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Thursday, May 23, 2024
The Observer

Not Asian enough

I don’t like the way my real name — Megumi — sounds in English. When it’s said in English, the “u” sound is emphasized too much (“Meg-ooo-mi”), so it sounds different from the smooth and natural way my name rolls off the tongue when it’s said in Japanese. That’s why I go by Meg. It’s not out of shame of my real name because it’s something that I really love and am proud of — I love the meaning of the kanji that makes up my name (恵: the character for “blessing” or “blessed”), I love that I have a very traditional Japanese name, I love the way it sounds with my last name in Japanese (where my last name is said before my first name, instead of the other way around), and I love that my name connects me to my parents, to their homeland and to my ancestors. I appreciate that my family and my best friends from back home are the only people who call me by my real name instead of “Meg” because it makes me feel closer to them and like they know me fully.

But, it got to a point a few years ago where I got sick of people butchering my name, of teachers misreading my name (M-e-g-u-m-i) to be “Megan,” of the pause in every first day of school roll-call reading, and of feeling like my name — something for which the meaning and connection to my ethnicity is so important to me on a very personal level — was being belittled in a way. It was convenient to go by “Meg” because it’s just a shortened version of my name, so it didn’t feel as unnatural as changing my name entirely like many first or second generation Asian Americans do

Lately, I’ve started wondering whether, by going by a more Anglicized nickname rather than my Japanese real name, I’m “whitewashing” myself. Whitewashing, or calling someone whitewashed, is basically when someone who is not white is told that they act white or want to be white while erasing their own or their family’s cultures. I know that I tell myself and others that I decided to go by Meg because I was just tired of people mispronouncing my real name, but could it be that I was really trying to fit in more to a predominantly white hometown and college? On top of that, I can’t speak Japanese well (even though I can understand it), I don’t listen to Asian music, I don’t have an Asian friend group at Notre Dame, I can’t cook Asian meals and I don’t feel all that connected to Japanese or Asian culture. In other words, I don’t feel Asian, or even Asian American, enough — despite being 100% Japanese with immigrant parents and being a dual citizen of both Japan and America. Everything from my name (my real name), to my appearance, to my citizenship is as Asian/Asian American as someone can get, but I still don’t feel like I’m enough of one.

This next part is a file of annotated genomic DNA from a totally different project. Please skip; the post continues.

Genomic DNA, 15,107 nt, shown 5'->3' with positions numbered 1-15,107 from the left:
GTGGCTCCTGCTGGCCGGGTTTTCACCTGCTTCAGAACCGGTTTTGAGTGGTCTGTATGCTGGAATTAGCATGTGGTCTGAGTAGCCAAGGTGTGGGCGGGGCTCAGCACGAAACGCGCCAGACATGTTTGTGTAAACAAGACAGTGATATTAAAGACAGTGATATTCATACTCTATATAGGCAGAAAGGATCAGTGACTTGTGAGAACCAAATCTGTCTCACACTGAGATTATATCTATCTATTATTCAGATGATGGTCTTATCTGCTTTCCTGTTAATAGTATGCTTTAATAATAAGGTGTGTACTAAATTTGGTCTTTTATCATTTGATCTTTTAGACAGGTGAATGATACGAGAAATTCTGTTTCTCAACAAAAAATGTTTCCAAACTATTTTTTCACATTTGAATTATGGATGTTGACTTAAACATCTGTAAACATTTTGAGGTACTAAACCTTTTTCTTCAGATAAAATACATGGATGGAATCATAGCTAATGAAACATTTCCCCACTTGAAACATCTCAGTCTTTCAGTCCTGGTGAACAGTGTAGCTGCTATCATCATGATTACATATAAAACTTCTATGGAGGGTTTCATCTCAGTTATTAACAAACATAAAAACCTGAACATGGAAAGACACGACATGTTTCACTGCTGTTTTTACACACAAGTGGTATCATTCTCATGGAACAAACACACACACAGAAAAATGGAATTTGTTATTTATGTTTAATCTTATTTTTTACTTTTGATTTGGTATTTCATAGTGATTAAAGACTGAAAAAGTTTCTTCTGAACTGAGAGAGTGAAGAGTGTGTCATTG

It’s an interesting place to be because I find that I feel most Asian and “different” when I’m with my non-Asian friends, but I feel most disconnected from my Asianness when I’m with other Asians. So, no matter what, I often feel like an outsider who’s stuck between three worlds and cultures (Japanese, American and Asian American) yet not fully belonging to any. I think this is a struggle that a lot of second generation Asian Americans who grow up in predominantly white places experience. It might not be the same for those Asians who grew up in places like Orange County or Hawaii — where there’s a significant population of not only Asians but Asian Americans, too. It’s also a struggle that, for me, has come with a lot of guilt and even a sense that I’m almost like a fraud. I feel sad that, throughout my life, I might have subconsciously been repressing my Asian identity — responding in English when my parents speak only Japanese to me at home, listening only to American music growing up, not taking Japanese weekend school seriously enough, not joining the Asian clubs when I came to Notre Dame three years ago, etc. 

At the end of the day, I don’t think any amount of guilt or regret, or any lack of Asianness, that I might feel and have felt for my whole life makes me any less Asian. Being Japanese and Asian American is something that I’m very proud of, and it’s a central part of who I am because it ties me to my family and where we come from. I’ll never forget or take for granted stories of my parents leaving Japan in the 90s and landing in New York City without knowing a single person, not having any family or friends here to lean on and not speaking English yet working hard, persevering through struggle and building a good life for our little family of five here. So, I don’t think it matters if I go by Meg or Megumi, if I’m “knowledgeable” about Asian culture or not — it shouldn’t and doesn’t change who I am.    

Meg is a senior majoring in political science and minoring in data science and business economics. Besides writing, she enjoys spending time with the people she loves, riding on public transportation and listening to good music.

The views expressed in this column are those of the author and not necessarily those of The Observer.